“I don’t have it. I have only been told of the conclusion of its content.”
However, according to Simon Toulson, the ICF Statutes are clear on what kinds of activities belong to canoeing, and SUP is one of them.
We are the governing body
Stand up paddling lived a quiet life from the beginning of the 1990s. The sport was created by surfers on the North Shore of Oahu, Hawaii, as a past time activity in between waves suitable for the training of traditional surfing. But in 2009, the ISA started organising SUP and in 2012 the ISA created the World Championships in the discipline. However, SUP has also existed in some of the national federations of the ICF, and, at the congress in November 2016, the ICF decided to offer world championships in SUP disciplines.
Numerous emails and meetings between the two organisations about which federation SUP belongs to, and even one meeting in January 2017 hosted by IOC president Thomas Bach, have not solved the problem.
“It is a difficult situation with both sides strongly believing they are right. The ICF has proposed several different compromises to the ISA but none have been accepted so far,” Simon Toulson says.
A point of view not shared by Fernando Aguerre and the ISA:
“We have the structure, independence and IOC recognition to operate fully autonomously. We are the world governing body for surfing, SUP racing, bodysurfing and all other wave riding activities on any type of waves, and on flat water using wave riding equipment. SUP was born out of surfing and all the top SUP racers and surfers in the world identify themselves with the surfing culture and the ISA,” Aguerre says and continues:
“In any case, we have always expressed an openness to ICF to find reasonable solutions as long we can effectively serve the needs of SUP athletes. But there is no reason, nor need for the ISA to join under the ICF. Our position as the sole governing body authority of SUP has been clear for many years.”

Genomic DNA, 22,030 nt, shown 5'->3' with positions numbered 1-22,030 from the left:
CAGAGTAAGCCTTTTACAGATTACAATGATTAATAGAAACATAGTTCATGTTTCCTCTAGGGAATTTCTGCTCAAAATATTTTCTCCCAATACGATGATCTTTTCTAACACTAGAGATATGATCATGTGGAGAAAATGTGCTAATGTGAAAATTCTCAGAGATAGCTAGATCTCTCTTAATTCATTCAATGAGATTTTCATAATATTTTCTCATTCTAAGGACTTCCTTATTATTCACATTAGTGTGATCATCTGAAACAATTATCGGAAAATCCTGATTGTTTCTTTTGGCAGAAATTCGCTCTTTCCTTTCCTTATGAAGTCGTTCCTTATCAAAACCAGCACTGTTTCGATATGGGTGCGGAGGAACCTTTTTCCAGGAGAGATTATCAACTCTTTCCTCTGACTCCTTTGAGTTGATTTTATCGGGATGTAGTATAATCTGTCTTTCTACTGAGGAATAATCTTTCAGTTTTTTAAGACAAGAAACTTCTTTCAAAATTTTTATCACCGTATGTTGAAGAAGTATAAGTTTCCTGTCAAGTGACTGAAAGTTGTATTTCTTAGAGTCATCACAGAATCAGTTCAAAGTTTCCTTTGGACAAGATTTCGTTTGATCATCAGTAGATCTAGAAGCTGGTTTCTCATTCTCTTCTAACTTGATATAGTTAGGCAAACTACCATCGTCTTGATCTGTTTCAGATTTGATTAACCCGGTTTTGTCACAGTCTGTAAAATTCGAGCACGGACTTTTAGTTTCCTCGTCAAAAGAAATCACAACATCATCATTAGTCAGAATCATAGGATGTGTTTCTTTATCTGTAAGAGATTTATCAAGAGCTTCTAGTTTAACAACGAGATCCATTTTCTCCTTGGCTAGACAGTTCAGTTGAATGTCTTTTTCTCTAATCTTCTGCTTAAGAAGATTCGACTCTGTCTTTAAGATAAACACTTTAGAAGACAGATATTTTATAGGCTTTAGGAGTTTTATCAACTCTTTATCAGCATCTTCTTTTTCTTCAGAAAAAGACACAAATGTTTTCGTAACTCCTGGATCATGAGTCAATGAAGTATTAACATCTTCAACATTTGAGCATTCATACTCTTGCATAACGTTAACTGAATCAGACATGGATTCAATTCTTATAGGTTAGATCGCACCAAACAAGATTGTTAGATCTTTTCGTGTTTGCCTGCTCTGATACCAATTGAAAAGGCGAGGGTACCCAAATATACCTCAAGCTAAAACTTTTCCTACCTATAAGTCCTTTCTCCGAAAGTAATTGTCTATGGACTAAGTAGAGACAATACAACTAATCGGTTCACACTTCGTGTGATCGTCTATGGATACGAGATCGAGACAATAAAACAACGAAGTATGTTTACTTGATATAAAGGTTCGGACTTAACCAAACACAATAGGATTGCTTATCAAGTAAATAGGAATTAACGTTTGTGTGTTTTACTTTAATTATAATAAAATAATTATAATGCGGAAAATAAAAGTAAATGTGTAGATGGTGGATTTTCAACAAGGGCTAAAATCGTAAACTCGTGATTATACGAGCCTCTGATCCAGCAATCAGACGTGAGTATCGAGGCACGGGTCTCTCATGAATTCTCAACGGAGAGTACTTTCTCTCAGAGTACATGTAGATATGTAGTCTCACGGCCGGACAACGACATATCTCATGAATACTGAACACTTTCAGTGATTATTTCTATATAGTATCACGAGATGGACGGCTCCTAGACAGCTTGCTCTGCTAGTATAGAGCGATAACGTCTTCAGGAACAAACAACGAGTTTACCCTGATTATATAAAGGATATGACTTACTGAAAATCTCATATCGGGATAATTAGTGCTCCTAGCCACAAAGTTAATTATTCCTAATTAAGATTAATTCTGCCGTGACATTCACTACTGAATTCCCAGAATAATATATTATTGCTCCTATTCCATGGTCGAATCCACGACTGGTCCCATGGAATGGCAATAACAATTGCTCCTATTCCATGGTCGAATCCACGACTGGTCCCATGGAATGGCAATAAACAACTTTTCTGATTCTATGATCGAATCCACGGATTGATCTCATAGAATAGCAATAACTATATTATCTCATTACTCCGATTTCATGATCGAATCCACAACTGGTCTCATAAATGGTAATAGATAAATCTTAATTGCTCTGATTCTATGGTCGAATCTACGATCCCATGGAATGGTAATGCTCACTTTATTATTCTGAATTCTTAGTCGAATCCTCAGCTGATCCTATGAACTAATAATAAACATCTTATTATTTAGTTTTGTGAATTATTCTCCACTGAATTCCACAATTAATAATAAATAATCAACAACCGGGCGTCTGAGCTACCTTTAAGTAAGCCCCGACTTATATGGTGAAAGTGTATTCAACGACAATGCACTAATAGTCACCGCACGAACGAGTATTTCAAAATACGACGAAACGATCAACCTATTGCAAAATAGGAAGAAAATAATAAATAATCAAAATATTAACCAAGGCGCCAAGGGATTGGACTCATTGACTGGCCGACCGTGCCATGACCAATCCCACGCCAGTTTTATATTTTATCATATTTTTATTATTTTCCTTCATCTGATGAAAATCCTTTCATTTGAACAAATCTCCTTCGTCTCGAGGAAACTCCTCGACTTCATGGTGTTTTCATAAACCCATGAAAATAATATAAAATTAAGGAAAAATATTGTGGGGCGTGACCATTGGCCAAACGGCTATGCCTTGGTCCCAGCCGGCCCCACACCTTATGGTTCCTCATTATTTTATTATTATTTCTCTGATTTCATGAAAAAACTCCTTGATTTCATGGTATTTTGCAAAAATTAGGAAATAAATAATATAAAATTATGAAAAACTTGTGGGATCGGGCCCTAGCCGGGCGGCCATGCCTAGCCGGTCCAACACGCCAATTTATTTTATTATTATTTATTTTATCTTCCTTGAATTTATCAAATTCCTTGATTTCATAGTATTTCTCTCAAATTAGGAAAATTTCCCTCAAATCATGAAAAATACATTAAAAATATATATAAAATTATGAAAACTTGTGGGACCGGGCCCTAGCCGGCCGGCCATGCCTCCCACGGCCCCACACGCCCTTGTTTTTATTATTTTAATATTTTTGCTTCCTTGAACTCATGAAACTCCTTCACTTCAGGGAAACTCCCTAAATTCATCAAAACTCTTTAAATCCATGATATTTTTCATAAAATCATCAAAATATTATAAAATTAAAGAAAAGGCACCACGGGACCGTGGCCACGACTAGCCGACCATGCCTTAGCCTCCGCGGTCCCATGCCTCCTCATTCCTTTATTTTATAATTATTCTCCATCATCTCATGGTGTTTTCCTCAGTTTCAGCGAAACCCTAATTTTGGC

That is precisely the point of controversy, whether there are waves or not. According to ICF’s President José Perurena Lopez “SUP is a paddling activity especially in flat water environment and we will defend our interests as far as we need to should you (Fernando Aguerre, ed.) not respect this definition,” as he writes in an email of 17 November 2016.
IOC standing on the sideline
The correspondence shows how firm both parties stand in the struggle for the control over the world’s fastest growing water sport. Even the IOC seems to have thrown the towel in the water. Today the IOC says to Play the Game:
“We are aware of the discussions between the ICF and ISA in regard to the ongoing development of stand-up paddling. We trust the two bodies will work constructively to reach an agreement which allows clarity for the further development of the sport and with a focus on its athletes,” the IOC media relations team states.
So, the struggle for power, money and monopoly continues in the world of sports. This battle might have to go all the way to the Court of Arbitration for Sport.